Virtual burn and rip

OK, I'm back to my theme of CD and DVD creation and management tools that I delayed for a week while I discussed some cool new hardware.

First, a couple of corrections: Last week I wrote that the Saitek Obsidian Wireless mouse cradle charges the mouse. Not true -- the mouse is powered only by the rechargeable batteries that come with it. I also failed to mention that the mouse has a total of five buttons -- the two regular left and right buttons I mentioned, as well as one on the right that can be used by some applications and two on the left that work with Internet Explorer to go forward and backward.

Now that I'm in my second week of using the Saitek Obsidian I am a little more reserved in my enthusiasm. It is still one sleek mouse, but its touch-sensitive scroll feature is too sensitive. This means that often, when you don't want scroll-lock to lock, it does. Another issue: I often press the two left-side buttons accidentally, and a lot of swearing is the result. But these issues may disappear when I get more accustomed to it.

Anyway, back to CD and DVD stuff: I'd wondered for some time whether there was a product that could create a virtual CD burner so I could burn virtual CDs from iTunes.

My thinking on this is that, like almost everyone I know, after I buy music from iTunes I often want to listen to it on a device other than an iPod. To do this, I have to burn the tracks to a CD, then rip that CD to MP3 files. While the process does give me a backup copy, it wastes CDs and is always far more time-consuming than I would like.

So after looking around and trying a few products that didn't do what I wanted -- they provided only a virtual drive and weren't actual burner emulators -- I stumbled across an ambitious piece of software engineering named Virtual CD published by H+H Software.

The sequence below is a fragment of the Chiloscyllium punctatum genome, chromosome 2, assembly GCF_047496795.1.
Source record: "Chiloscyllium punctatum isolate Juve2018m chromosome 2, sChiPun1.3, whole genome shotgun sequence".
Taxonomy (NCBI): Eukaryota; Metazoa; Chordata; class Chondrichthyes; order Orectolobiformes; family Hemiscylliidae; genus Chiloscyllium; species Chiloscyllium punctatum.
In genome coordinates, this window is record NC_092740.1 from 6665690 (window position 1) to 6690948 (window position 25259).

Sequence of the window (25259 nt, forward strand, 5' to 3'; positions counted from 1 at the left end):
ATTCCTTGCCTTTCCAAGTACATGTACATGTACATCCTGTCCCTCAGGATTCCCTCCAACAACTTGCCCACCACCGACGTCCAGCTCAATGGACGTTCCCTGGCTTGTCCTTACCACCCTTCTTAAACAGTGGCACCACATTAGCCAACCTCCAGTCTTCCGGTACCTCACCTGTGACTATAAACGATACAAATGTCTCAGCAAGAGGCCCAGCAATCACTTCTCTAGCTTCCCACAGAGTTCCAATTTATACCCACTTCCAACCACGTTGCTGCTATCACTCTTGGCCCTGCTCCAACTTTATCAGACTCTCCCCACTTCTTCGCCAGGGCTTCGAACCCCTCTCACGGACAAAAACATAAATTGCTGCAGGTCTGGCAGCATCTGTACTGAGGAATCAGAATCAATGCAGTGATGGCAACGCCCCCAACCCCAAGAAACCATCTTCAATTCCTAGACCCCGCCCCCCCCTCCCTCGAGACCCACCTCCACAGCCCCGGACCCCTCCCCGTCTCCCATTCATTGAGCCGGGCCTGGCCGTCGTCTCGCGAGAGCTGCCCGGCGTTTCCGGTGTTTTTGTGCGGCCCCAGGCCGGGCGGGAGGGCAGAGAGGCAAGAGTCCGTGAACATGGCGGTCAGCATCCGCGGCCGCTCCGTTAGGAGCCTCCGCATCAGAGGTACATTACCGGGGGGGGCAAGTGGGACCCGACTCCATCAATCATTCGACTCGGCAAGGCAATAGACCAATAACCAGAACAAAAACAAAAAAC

Virtual CD is available as both 32- and 64-bit drivers for Windows XP, Windows XP64 and Windows Vista, and is pretty painless to install. Given that it is a device driver, I didn't mind having to reboot (something I consider a sin when installing any nonsystem-level program).

Virtual CD's main user interface, the Toolbox, gives you access to the suite's huge number of functions. There's also an optional "autohideable" task pane that provides access to all of the functions, and you can create simple scripts that can load, burn and unload virtual and real media.

The top-level features include "Main tasks in Virtual CD," "Working with virtual CDs," "Burning virtual CDs and DVDs," "Helper programs," "All Virtual CD programs" and "Documentation." Any feature can be saved as a shortcut to the desktop, which makes workflow automation very easy.

You can define as many as 23 drives as burners or read-only drives and, as far as the software I've tried, the Virtual CD drives look exactly like what they are supposed to be -- real drives.

I configured a virtual burner on drive K: and under the "Burning virtual CDs and DVDs," ran the feature to create a virtual blank, 700MB, ISO-formatted CD, which I then loaded onto K: drive.

After setting up the burner, I instructed iTunes to burn an audio CD with a sample rate of 192Kbps. Because the drive is a virtual burner, burning happens at a much higher speed than it would with a real burner. According to the company, the virtual burners can run as fast as 78X for CDs and 9.8X for DVDs; the actual speed, of course, depends on your specific PC configuration. I haven't yet tried burning virtual DVDs, but for virtual CDs I got about 60X.

Now that I had a virtual CD, I ripped it to MP3s using WinAmp, which in turn used CD Database to identify the content and fill in the MP3 header fields. Perfect.

The only drawback with Virtual CD is that it does so much it's hard to find your way around, and it could be a bit better organized. Virtual CD does have an API so you can integrate its functions with other applications. In addition, there are network versions, so you can manage virtual burners and drives on multiple workstations.

All told, Virtual CD is an amazing product -- and at $39.95, a steal!

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